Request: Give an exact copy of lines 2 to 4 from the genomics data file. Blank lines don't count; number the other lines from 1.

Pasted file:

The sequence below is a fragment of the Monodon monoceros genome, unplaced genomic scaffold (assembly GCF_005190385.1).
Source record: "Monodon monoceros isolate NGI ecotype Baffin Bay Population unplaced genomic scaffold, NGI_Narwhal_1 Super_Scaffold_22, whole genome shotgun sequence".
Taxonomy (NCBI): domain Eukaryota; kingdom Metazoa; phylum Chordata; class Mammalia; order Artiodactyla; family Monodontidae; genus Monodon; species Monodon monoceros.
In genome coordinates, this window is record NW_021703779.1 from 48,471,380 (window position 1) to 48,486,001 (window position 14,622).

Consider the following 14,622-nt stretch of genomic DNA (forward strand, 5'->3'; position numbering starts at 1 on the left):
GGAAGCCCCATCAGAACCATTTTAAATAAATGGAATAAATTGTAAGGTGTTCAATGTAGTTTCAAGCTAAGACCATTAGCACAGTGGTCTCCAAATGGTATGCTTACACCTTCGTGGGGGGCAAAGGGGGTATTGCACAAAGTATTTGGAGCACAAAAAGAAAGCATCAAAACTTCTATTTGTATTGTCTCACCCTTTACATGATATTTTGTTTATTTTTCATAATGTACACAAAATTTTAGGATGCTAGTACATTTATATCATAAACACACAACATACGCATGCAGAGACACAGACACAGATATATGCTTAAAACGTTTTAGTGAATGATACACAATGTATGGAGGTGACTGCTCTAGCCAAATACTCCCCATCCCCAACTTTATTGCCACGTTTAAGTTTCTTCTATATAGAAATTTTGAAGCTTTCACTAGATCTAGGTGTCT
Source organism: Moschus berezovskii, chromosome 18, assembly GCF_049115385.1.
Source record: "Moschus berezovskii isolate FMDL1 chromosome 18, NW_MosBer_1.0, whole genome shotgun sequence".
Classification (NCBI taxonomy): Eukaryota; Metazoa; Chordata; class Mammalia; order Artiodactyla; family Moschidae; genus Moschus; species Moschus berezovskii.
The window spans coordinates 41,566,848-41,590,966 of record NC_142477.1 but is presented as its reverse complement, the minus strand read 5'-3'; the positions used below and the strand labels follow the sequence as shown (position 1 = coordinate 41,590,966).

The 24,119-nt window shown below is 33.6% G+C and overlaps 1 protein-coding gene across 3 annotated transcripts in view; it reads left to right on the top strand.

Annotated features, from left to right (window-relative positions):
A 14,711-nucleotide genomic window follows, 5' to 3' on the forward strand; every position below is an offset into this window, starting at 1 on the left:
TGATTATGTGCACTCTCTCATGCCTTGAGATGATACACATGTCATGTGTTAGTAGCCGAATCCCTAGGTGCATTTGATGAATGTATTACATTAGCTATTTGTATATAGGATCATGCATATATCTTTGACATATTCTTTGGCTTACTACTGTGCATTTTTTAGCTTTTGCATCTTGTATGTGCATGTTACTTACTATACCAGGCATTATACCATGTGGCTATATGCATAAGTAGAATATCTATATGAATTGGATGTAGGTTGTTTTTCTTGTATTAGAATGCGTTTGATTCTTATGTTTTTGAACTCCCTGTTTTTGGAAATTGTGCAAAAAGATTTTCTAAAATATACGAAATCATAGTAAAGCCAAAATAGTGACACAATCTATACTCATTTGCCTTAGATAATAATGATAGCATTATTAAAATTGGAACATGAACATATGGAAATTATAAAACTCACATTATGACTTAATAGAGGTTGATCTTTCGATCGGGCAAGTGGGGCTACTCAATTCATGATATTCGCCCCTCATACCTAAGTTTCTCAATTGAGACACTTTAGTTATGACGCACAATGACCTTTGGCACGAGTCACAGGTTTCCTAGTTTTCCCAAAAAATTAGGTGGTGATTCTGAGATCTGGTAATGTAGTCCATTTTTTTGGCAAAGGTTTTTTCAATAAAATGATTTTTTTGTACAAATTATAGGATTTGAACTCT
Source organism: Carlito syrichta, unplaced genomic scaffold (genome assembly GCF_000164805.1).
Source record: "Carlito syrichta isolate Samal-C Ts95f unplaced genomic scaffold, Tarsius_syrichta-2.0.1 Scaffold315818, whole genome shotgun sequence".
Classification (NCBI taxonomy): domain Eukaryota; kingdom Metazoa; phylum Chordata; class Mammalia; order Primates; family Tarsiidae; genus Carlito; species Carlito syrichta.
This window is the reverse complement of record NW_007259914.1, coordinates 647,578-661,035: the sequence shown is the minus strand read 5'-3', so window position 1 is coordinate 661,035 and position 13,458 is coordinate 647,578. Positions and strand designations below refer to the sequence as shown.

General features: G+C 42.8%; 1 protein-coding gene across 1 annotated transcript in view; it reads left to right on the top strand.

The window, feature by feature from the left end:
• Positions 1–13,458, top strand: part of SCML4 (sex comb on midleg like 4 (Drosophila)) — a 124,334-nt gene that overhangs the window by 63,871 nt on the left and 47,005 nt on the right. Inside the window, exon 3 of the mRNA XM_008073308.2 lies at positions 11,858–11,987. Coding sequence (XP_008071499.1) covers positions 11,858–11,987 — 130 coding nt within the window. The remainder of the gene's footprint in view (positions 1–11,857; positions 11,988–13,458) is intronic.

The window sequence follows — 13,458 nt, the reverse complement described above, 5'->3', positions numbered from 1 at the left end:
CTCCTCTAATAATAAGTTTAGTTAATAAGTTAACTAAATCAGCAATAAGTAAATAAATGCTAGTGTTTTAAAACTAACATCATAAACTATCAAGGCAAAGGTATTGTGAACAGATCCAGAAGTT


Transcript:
Source record: "Monodon monoceros isolate NGI ecotype Baffin Bay Population unplaced genomic scaffold, NGI_Narwhal_1 Super_Scaffold_22, whole genome shotgun sequence".
Taxonomy (NCBI): domain Eukaryota; kingdom Metazoa; phylum Chordata; class Mammalia; order Artiodactyla; family Monodontidae; genus Monodon; species Monodon monoceros.
In genome coordinates, this window is record NW_021703779.1 from 48,471,380 (window position 1) to 48,486,001 (window position 14,622).